By Stephen Collins ’74
Photography by Lydia Ball ’13
 

In a faraway land, in a province named South Gondar, the arid landscape is dotted with ancient Orthodox Christian Tewahedo churches. Forests encircle these churches—hundreds of green spots visible in satellite photos—and they are about the only stands of trees surviving after the Amhara people expanded their agricultural fields by cutting down more than 95 percent of the old forest for fuel, crops, and grazing.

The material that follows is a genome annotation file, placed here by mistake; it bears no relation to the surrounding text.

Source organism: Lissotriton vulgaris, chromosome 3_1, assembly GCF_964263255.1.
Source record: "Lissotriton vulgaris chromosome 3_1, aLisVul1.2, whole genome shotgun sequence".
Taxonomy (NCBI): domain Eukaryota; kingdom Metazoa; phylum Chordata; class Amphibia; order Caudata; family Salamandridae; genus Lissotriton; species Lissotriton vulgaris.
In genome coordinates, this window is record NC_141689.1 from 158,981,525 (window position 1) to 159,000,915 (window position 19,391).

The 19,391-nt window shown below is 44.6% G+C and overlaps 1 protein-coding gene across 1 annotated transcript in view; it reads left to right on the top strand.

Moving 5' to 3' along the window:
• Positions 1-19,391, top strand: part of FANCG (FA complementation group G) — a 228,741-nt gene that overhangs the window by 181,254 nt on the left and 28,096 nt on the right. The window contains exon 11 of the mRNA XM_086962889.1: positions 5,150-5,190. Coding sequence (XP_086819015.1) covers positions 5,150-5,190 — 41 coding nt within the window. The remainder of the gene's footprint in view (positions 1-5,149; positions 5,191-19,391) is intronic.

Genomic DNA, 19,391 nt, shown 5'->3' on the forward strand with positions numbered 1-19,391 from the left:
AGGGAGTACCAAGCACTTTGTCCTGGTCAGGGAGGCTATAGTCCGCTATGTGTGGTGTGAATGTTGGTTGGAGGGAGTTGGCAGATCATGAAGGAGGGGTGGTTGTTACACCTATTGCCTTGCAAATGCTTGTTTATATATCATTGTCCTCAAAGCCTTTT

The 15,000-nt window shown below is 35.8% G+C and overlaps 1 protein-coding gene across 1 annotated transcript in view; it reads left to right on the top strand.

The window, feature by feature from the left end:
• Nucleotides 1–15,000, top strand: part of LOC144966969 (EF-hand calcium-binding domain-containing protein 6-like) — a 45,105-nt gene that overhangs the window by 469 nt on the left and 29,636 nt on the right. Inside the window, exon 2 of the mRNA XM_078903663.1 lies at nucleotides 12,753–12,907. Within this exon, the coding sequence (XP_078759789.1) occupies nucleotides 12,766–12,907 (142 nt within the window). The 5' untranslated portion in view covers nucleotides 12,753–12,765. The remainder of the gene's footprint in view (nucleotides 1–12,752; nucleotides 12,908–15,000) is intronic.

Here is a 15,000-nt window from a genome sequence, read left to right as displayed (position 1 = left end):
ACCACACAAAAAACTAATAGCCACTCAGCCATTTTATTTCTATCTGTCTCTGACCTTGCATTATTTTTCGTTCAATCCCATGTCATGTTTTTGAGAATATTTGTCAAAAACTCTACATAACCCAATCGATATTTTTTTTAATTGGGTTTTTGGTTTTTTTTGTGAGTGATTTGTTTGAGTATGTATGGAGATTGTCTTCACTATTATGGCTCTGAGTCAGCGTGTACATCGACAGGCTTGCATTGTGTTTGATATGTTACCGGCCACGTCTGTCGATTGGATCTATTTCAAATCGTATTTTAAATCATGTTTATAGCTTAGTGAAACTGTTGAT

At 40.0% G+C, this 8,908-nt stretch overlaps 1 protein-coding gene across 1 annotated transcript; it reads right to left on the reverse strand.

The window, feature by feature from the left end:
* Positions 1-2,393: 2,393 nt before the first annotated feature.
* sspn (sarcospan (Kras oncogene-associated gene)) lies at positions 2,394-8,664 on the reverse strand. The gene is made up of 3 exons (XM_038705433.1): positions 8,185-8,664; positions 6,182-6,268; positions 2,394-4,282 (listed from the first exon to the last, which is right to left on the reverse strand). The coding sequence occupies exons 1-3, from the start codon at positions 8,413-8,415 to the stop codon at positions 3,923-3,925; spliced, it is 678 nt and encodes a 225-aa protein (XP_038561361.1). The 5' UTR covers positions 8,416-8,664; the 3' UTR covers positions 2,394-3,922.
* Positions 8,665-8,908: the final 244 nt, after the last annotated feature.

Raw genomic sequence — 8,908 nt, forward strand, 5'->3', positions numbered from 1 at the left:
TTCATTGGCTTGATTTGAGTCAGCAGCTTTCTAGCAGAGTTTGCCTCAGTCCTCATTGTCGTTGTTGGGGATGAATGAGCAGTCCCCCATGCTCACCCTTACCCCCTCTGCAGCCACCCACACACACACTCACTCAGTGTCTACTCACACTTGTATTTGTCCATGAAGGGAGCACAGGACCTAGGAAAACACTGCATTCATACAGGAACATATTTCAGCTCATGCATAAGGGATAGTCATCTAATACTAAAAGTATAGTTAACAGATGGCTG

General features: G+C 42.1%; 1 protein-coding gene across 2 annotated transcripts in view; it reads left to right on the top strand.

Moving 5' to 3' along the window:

A scenario out of J.R.R. Tolkien? An imaginary land in the game Myst? 

No. It’s the situation Assistant Professor of Environmental Studies Travis Reynolds encountered in northern Ethiopia two years ago. Read the full article.